Group Employee Picture, Franklinsville Manufacturing Company, ca. 1885. The group is assembled in the mill yard between the oil or waste house and the mill, facing the company store, where the photographer stands. Oil for lubrication and lamps was housed in a separate building from the factory, as were rags and cotton waste used for cleaning.
Franklinsville Mfg. Co. (1886). Taken from the southeast, with the 1838 stone Picker House in the foreground. The Wheel and Engine Houses are still just two stories, and it is obvious that the boilers are fired with wood. Four different weights of seamless bags were now made in the mill, the increase having been made possible by the addition of a slasher, which made lighter weights of yarn suitable for weaving by strengthening them with starch. “In February 1884 the first slasher was put in, which was known as a hot air slasher and was made here in the mill. It was in March of the same year when the first single warp bags were made. They were a 12 ½ ounce bag branded ‘Chapman,’ and an 11 ounce bag branded ‘Dover.'” These products proved popular, and increased the demand for bags beyond the mill’s capacity to spin lower counts of yarn. Therefore, in 1887, a 17×40 foot addition was made on the west side of the Picker House, “and five new Lowell spinning frames and a new spooler were added, and the manufacturing of Chain Warp began, by use of the Circular Mill.” In October 1888 the Baling Room was expanded and the first cylinder slasher was installed. By 1893 the demand for seamless bags was such that ten more looms were installed, and in 1894, as the orders for single warp bags increased and those for double warp bags lessened, it became necessary to add two more cylinders to the slasher. The first self-feeder and opener was installed in the Picker House in February, 1896.
Franklinsville Mfg. Co. (1892) Hugh Parks, Sr., Pres.; Benj. Moffitt, Sec. & Treas. Tower Completed. The most obvious new feature is the brick tower positioned at the northeast corner of the original building. “Up until 1892 all the roving and yarn were carried in bags, up and down the steps, by boys; but after the tower was built and the elevator installed, the task was made much lighter.” A separate tower for stairs was another requirement of the Factory Mutual companies, as the old open stairways inside the mill could act as chimneys during a fire. Besides new stairs and an elevator, the tower also supported a wooden water tank feeding the new sprinkler system. Even though the scrapbook label clearly states that the above picture dates to 1892, when the tower was completed, it appears that it actually dates to 1895, as a third story is obviously present atop the 1882 Wheel and Engine House. “In 1895 the third story was built on the engine room; and two new Hopedale twisters were put in, replacing the old ones, for making selvage for bags and twine for hemming.”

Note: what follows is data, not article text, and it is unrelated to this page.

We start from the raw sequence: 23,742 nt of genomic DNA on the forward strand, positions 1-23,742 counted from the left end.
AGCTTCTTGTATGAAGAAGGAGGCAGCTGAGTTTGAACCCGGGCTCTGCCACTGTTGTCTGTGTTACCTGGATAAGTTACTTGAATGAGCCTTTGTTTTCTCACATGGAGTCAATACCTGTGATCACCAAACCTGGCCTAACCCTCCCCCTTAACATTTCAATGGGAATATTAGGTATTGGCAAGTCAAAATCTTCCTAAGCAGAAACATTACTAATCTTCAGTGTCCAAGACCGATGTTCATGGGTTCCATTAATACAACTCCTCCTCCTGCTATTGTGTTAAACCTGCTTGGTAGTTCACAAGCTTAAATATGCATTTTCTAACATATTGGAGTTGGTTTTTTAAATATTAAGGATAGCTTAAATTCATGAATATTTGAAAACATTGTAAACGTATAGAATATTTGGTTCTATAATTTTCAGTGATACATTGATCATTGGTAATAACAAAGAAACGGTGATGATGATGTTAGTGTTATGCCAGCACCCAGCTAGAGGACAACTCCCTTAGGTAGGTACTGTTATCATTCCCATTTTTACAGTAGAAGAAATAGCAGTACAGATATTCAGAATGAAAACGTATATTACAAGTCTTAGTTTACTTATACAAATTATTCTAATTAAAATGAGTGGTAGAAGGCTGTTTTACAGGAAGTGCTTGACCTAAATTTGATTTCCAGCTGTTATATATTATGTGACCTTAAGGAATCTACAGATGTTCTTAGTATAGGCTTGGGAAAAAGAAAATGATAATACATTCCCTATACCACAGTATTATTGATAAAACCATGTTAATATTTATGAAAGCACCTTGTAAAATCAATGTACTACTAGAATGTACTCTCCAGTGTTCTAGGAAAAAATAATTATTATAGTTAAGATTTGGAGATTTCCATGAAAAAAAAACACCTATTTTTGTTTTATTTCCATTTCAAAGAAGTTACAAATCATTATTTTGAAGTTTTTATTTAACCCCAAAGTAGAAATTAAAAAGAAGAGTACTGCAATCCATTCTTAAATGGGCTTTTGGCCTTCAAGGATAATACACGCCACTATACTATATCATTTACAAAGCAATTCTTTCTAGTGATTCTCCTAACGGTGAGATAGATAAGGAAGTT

Employee Group Picture, ca. 1895. The employees are assembled in front of the stair tower, facing the company store.
Smoke Stack. Built 1897. “In October 1896 J.E. Duval started the first dynamo in this mill, and then tallow candles and kerosene lamps became a thing of the past.” But the boilers and draft stack of 1882 proved inadequate to handle both the increased production of the mill and the new technology of the 1890s. “In 1897 a new engine room, 19×36 feet, an addition to the boiler room and a new smoke stack were built, and a new boiler and engine were installed and started on Thanksgiving Day, November 25, 1897, by Benajah T. Lockwood of Providence, R.I.” The double door under the shed roof led into the boiler room. The steam engine was located in the wing to the left of the door. The dynamo was evidently a D.C. generator, as the subsequent 1920 turbine boiler powered the first AC generator. “The old No. 1 Keeler boiler was sold and delivered to Kersey-Carr Company on February 23, 1921.”
1897 Franklinsville Mfg. Co. Corliss-type steam engine. The original steam engine installed by the Franklinsville Manufacturing Company in 1882 had been purchased from the William A. Harris Company of Providence, Rhode Island. Harris had worked with the original George Corliss company before starting his own factory, and specialized in large mill engines using the highly-efficient Corliss valve gear. The original engine had a 14″ diameter piston with a 36″ stroke; its flywheel was 11 feet in diameter. On July 29, 1897, the Franklinsville company ordered a new engine having an 18″ piston, 42″ stroke, and 13-foot flywheel designed to carry a 24″ leather belt to power the mill’s lineshafting. After installation the engine was used continuously until December 23, 1920, after which the mill was renovated for electrical drive. On July 21, 1921 the engine was sold and removed to C.R. Preddy of Builder’s Sash and Door Company of Rocky Mount, N.C. On April 5, 1933, it was again sold and moved to Williams Lumber Company of Wilson, N.C. Williams Lumber was bought out by Stevenson Millwork in 1965, and the engine operated until that business was liquidated in 1972. It was disassembled and stored in a field in Smithfield until 1977, when it was purchased by Shell Williams of Godwin, N.C. Williams moved the engine to his home on U.S. 301 in northeast Cumberland County and re-erected it on a concrete block foundation. It was located there in 1995, and identified from the original W.A. Harris records now in the possession of the New England Museum of Wireless and Steam. Inside the upper half of the flywheel is faintly visible, in red paint, “Franklinsville Mfg. Co., Franklinsville, N.C.”